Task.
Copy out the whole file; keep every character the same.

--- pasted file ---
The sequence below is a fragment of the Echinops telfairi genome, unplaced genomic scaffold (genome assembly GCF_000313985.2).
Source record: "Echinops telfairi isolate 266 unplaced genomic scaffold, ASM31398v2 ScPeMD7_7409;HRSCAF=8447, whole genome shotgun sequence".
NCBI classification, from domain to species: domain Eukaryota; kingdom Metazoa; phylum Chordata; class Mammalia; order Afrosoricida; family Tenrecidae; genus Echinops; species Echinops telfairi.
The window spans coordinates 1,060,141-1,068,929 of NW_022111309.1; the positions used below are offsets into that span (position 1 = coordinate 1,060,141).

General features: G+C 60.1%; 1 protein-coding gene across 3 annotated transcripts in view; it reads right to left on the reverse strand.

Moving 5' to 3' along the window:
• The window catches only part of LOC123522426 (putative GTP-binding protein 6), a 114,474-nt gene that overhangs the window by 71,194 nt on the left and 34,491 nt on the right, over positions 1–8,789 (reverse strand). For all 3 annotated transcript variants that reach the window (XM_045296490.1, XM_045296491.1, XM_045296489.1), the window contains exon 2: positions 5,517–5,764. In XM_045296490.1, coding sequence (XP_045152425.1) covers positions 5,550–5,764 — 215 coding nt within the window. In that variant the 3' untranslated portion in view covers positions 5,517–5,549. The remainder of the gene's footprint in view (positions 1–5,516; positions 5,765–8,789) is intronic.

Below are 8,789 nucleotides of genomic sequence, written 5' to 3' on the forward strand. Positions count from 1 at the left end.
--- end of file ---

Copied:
The sequence below is a fragment of the Echinops telfairi genome, unplaced genomic scaffold (genome assembly GCF_000313985.2).
Source record: "Echinops telfairi isolate 266 unplaced genomic scaffold, ASM31398v2 ScPeMD7_7409;HRSCAF=8447, whole genome shotgun sequence".
NCBI classification, from domain to species: domain Eukaryota; kingdom Metazoa; phylum Chordata; class Mammalia; order Afrosoricida; family Tenrecidae; genus Echinops; species Echinops telfairi.
The window spans coordinates 1,060,141-1,068,929 of NW_022111309.1; the positions used below are offsets into that span (position 1 = coordinate 1,060,141).

General features: G+C 60.1%; 1 protein-coding gene across 3 annotated transcripts in view; it reads right to left on the reverse strand.

Moving 5' to 3' along the window:
• The window catches only part of LOC123522426 (putative GTP-binding protein 6), a 114,474-nt gene that overhangs the window by 71,194 nt on the left and 34,491 nt on the right, over positions 1–8,789 (reverse strand). For all 3 annotated transcript variants that reach the window (XM_045296490.1, XM_045296491.1, XM_045296489.1), the window contains exon 2: positions 5,517–5,764. In XM_045296490.1, coding sequence (XP_045152425.1) covers positions 5,550–5,764 — 215 coding nt within the window. In that variant the 3' untranslated portion in view covers positions 5,517–5,549. The remainder of the gene's footprint in view (positions 1–5,516; positions 5,765–8,789) is intronic.

Below are 8,789 nucleotides of genomic sequence, written 5' to 3' on the forward strand. Positions count from 1 at the left end.